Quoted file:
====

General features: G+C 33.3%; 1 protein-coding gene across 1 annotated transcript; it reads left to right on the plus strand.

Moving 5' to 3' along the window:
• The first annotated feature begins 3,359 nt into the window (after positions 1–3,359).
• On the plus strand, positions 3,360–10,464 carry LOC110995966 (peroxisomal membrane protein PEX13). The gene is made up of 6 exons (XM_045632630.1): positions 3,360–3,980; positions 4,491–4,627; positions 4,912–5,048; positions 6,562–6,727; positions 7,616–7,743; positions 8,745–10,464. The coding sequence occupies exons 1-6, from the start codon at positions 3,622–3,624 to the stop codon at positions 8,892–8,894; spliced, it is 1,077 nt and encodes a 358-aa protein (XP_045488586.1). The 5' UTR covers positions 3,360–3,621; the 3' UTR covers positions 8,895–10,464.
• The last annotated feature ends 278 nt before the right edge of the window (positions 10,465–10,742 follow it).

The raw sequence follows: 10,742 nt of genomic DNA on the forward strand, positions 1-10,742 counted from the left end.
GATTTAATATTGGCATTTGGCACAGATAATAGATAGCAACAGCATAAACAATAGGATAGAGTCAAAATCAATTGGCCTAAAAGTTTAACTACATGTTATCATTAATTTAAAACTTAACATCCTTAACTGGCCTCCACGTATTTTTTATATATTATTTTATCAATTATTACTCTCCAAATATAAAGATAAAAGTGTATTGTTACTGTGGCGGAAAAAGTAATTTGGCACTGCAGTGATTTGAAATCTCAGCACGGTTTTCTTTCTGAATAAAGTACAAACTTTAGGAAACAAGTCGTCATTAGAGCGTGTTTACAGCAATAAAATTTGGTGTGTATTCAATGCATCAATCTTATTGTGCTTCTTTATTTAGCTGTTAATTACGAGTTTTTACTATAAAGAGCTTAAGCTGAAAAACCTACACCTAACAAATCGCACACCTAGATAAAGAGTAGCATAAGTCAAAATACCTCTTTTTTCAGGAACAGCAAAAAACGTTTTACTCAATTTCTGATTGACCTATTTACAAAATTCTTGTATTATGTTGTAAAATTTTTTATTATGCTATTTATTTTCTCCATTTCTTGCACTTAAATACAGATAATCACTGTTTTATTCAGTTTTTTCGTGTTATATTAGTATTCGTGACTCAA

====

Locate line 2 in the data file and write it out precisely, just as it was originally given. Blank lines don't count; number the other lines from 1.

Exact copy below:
Moving 5' to 3' along the window: